McCullough Mountain, Mount Tipton
By: Roy Magnuson
Twenty-four DPS'ers assembled at the junction of 1-15 and Nipton Road from which we caravaned to the road head at Pine Spring. The road into Pine Spring is rough for the last three miles but passable to American type passenger cars. After carefully studying Gordon MacCleod's write-up of his McCullough trip we proceeded to ignore his advice and made the same mistakes he did. This is easy to do since the terrain to the peak consists of a number of low ridges and the tendency is to follow the washes to avoid unnecessary elevation gain. As a result we ended up on the ridge well to the south of the peak with several intervening bumps and notches. Probably the best approach to the peak is to follow a direct compass bearing from the springs to the peak, traversing the east side of Peak 6425. This was the route we followed on our return to the cars and proved very satisfactory. Saturday evening we reassembled at the intersection of Arizona U.S. 93 and the road to Dolan Springs, drove in about a mile, and proceeded right, along 5th Street, until we found a suitable place to camp on the outskirts of the town.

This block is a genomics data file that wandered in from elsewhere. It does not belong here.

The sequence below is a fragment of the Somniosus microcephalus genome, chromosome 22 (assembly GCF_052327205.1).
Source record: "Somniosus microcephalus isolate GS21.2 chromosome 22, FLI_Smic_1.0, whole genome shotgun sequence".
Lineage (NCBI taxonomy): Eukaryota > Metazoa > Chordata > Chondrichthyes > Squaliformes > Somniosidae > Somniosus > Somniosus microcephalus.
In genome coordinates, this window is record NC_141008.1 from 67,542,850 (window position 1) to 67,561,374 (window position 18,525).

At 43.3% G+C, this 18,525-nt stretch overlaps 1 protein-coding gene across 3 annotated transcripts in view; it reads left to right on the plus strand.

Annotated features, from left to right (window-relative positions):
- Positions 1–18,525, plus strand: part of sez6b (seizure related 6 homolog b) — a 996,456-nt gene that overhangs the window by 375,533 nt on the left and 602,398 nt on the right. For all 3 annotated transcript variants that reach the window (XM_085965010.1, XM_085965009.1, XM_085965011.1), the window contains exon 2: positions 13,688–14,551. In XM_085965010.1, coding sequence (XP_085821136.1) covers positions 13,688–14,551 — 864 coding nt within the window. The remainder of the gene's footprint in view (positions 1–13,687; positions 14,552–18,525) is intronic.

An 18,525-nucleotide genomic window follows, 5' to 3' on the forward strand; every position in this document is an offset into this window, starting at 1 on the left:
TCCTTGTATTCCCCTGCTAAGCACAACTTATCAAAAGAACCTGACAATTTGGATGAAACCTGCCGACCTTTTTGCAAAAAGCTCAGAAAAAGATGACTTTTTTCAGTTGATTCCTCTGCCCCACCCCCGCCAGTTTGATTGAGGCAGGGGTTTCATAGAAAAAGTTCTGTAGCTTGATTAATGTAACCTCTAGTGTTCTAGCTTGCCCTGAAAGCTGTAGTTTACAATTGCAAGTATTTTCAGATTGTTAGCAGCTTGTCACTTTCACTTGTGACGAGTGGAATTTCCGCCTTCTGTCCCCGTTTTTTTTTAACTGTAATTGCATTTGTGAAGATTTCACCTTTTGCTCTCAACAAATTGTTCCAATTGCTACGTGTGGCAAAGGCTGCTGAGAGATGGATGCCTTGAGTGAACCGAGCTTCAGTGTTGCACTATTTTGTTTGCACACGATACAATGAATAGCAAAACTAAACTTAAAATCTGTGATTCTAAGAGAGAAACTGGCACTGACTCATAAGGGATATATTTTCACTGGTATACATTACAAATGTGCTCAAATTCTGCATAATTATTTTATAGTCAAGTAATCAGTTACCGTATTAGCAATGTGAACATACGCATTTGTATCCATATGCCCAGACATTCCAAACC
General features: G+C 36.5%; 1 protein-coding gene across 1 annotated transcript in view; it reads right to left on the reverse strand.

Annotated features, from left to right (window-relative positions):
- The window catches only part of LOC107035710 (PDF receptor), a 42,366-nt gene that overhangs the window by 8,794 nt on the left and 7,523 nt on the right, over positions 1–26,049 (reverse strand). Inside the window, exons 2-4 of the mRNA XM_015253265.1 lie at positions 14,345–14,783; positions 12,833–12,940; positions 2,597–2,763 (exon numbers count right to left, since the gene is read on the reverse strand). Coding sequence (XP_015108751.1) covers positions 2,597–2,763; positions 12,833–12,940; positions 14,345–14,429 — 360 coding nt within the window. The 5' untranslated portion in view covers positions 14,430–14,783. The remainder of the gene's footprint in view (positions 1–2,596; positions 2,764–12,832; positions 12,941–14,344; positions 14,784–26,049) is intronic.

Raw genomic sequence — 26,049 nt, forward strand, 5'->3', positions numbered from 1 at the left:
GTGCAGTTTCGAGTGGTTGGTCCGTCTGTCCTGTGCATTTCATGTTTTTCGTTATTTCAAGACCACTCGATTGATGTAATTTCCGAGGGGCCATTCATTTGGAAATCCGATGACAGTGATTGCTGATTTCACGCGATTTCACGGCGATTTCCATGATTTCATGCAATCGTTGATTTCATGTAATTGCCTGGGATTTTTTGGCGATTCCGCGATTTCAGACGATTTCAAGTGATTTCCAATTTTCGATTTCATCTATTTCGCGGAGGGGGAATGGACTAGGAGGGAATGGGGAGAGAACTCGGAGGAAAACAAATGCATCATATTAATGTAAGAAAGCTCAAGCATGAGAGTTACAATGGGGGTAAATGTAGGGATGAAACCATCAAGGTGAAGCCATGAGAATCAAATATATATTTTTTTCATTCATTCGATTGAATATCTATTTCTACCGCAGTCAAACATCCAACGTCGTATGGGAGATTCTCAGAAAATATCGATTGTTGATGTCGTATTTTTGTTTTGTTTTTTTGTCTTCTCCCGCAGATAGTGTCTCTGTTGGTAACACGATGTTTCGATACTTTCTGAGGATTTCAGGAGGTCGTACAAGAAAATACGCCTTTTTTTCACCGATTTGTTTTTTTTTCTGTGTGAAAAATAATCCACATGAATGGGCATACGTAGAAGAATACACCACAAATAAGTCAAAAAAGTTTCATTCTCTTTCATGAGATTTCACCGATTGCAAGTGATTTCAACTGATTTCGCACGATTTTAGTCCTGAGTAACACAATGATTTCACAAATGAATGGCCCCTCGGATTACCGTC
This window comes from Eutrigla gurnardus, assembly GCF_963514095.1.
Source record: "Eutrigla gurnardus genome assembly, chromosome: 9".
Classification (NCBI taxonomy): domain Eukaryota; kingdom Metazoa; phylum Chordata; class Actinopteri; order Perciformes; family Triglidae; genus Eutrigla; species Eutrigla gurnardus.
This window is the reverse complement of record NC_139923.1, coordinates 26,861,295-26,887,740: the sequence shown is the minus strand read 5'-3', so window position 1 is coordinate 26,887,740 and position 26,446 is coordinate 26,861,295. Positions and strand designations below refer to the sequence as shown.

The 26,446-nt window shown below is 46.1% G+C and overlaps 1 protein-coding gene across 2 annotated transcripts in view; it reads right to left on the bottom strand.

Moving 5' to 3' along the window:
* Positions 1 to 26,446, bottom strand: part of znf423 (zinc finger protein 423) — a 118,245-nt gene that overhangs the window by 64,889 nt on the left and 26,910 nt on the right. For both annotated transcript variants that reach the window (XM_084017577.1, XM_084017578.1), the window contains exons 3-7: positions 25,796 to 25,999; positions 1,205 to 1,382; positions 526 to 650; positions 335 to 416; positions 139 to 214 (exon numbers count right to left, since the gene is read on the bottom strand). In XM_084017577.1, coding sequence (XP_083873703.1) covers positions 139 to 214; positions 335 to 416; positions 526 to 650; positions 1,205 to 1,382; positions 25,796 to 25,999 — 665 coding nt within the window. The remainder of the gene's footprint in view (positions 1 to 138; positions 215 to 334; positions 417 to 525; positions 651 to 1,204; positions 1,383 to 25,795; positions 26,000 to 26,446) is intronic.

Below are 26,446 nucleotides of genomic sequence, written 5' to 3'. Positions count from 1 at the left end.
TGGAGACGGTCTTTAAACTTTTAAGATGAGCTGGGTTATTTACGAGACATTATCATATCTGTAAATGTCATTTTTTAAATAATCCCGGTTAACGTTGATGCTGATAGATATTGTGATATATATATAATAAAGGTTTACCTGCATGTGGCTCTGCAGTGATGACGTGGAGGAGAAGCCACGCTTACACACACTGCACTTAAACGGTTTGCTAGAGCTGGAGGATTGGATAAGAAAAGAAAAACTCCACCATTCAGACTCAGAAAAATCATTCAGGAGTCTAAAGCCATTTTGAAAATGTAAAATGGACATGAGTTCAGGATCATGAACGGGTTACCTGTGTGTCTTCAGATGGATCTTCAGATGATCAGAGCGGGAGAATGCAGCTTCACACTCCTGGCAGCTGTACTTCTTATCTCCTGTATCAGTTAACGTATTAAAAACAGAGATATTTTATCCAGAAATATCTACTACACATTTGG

On Sunday morning, under threatening skies, we caravaned to the end of 5th Street, turned left and then right through a gate, and up to Lower Indian Springs where all altimeters were reading several hundred feet high (another message we promptly ignored). Even then we would probably have hesitated if Paul Nelson hadn't said with great confidence that the weather wasn't going to do anything. Our weather prophet had hardly finished his forecast when the rains came. We decided to press on regardless. Roy Ward ferried the group another 400 feet up the road in his 4WD truck. From that point we walked up to the notch at the base of the northwest ridge of Mt. Tipton (see new topo of that name) at which time the rain had turned to snow accompanied by a howling wind. The peak disappeared in a white out. At this point a council was held. A survey of the soggy group revealed approximately one-half without adequate rain protection. (Who needs it on a desert peak?) A suggestion was made to continue the climb and permit the LTC members of the group to practice hypothermia first aid. The leaders thought that was a good idea, but not on their trip, and called the climb off. By the time we reached the cars everyone was thoroughly wet and cold and no complaints about turning back were heard.
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